This 1938 Heckel treasure of a bassoon has an unusual feature. It has been kept in great condition by Keith Bowen, Charles Heubner, and Ken Potsic. The high E key was added by Nick Evans. It started life in Canada, though we don’t know the original owners name.
We just cleaned, oiled, adjusted, and play tested this bassoon here in our shop and it’s ready to play in every way.
What is so unusual? The bass joint features the plateau or “flat top” manufacture style and is original from the Heckel factory. Speculation is that the original owner wanted to blend the qualities of the older Heckels with this 8,000 series. Whatever the original intentions, this bassoon has an especially accessible and beautiful tenor and high range.
The body is in excellent condition and has no signs of “changes” over the years other than the addition of the high E key. No boot rot, silver tone hole inserts. The bell ring is ivory. It has thin teflon bands at the ends of both tenons of the bass joint. The larger tenon may have had a thin crack repair at some point, as seen in the photos.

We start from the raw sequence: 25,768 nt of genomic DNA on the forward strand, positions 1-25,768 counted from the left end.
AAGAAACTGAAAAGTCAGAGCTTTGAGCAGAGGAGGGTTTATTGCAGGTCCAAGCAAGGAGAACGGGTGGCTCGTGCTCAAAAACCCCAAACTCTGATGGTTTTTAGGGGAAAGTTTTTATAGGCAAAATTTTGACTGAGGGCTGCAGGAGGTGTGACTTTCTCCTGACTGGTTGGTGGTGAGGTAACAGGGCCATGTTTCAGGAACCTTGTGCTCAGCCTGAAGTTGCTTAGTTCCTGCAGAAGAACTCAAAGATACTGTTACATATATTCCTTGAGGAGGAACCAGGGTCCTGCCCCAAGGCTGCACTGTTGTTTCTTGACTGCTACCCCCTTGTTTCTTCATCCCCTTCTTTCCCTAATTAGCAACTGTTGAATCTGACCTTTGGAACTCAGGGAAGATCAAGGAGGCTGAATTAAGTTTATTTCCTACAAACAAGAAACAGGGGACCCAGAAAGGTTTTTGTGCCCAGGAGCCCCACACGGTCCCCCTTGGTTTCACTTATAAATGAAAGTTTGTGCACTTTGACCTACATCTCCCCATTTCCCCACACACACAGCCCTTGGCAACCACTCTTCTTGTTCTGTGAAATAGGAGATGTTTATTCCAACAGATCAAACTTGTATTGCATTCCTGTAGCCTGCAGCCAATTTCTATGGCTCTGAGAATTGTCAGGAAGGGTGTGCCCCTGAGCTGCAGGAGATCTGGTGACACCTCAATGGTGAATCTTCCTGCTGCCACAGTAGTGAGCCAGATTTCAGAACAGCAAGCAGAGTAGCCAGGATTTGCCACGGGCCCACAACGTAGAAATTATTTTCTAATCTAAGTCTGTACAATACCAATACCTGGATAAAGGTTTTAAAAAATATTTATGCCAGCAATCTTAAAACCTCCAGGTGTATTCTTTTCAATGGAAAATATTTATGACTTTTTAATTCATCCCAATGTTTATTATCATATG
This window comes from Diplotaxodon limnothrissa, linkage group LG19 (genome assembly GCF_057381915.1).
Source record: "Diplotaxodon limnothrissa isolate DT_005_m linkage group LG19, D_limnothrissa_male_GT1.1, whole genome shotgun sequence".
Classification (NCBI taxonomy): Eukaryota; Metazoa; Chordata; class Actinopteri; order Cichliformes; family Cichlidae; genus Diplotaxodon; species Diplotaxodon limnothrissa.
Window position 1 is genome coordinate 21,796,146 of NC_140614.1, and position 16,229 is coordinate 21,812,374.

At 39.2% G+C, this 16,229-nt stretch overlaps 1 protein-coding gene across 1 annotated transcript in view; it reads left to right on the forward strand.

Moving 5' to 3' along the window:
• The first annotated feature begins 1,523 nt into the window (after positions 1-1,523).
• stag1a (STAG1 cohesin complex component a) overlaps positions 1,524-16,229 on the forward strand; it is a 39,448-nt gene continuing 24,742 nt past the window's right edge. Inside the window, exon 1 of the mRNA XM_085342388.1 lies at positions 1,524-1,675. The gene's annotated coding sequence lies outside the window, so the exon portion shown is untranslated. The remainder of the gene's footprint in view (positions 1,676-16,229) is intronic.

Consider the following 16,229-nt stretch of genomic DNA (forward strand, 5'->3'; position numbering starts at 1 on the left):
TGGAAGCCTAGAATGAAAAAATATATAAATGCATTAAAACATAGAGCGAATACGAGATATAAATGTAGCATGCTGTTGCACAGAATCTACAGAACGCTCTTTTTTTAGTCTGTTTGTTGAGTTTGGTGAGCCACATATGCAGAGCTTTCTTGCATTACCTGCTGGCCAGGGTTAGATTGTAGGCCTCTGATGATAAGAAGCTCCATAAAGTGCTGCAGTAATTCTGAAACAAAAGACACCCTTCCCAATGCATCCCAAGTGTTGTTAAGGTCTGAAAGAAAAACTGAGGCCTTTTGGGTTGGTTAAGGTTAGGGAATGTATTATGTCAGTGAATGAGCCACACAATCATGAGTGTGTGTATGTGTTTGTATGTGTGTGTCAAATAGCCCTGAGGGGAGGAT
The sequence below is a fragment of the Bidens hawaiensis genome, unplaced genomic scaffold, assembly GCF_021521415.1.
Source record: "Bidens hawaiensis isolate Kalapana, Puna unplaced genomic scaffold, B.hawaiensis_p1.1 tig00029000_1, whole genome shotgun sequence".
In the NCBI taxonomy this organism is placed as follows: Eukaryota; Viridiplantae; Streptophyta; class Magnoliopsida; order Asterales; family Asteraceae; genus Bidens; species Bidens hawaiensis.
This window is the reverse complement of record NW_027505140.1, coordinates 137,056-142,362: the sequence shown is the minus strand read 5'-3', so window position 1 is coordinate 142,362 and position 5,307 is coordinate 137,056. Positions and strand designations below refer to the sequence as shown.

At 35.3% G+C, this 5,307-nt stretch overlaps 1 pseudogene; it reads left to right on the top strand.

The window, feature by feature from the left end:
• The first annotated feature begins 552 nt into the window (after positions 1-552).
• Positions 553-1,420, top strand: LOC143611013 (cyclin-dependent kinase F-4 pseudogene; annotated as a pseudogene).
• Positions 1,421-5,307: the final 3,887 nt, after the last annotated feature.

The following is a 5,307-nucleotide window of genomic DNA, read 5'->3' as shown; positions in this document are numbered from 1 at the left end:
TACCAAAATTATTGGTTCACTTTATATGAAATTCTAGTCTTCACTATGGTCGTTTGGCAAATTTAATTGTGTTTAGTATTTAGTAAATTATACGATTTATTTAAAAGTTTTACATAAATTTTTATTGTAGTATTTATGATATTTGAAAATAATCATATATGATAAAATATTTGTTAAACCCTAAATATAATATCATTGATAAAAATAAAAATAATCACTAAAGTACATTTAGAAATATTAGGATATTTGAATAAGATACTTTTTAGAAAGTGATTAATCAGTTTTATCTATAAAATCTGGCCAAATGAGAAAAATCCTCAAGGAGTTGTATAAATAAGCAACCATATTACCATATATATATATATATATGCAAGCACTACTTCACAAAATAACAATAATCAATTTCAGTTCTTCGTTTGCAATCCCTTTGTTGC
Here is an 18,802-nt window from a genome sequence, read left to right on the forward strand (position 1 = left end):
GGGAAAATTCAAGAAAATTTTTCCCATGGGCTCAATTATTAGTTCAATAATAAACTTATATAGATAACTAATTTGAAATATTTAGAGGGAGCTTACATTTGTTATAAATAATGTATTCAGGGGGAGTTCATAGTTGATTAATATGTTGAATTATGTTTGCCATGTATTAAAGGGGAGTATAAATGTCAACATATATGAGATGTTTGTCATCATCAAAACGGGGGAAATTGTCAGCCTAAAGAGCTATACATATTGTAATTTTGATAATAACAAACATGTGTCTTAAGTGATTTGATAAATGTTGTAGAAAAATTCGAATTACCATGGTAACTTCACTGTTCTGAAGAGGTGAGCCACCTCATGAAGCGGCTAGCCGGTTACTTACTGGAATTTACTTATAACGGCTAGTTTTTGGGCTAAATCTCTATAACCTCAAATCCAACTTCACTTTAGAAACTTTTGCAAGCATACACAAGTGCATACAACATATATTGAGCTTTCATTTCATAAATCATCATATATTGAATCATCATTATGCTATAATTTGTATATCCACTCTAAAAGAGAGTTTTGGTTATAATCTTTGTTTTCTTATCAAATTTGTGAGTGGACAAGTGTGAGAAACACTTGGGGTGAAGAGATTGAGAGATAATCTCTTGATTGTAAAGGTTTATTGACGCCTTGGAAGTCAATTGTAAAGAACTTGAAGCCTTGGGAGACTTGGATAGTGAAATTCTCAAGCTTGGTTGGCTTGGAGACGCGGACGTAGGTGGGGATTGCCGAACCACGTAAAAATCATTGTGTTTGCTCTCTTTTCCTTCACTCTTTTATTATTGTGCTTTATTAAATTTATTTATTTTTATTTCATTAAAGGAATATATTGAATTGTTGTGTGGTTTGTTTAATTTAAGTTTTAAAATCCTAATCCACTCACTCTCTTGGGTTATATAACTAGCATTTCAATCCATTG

The German silver plated keywork system has just been cleaned and oiled. It has the usual signs of wear with some plating loss as should be expected. It has some new pads and excellent condition pads throughout. It seals well as it leaves our shop.
This bassoon features lined wing joint and small bore on boot, in-line body lock, left hand whisper key lock. It was made without a crutch, and remains that way. It has high D and high E, 6 rollers and and low F key and low G key adjustment screws.
The Heckel postwar CC2 bocal is well suited. It has a pro patch on the upper bow of the bocal as seen in the photos. The Fox integral case is in good condition. It functions well with the zipper from the right side which completely closes the case.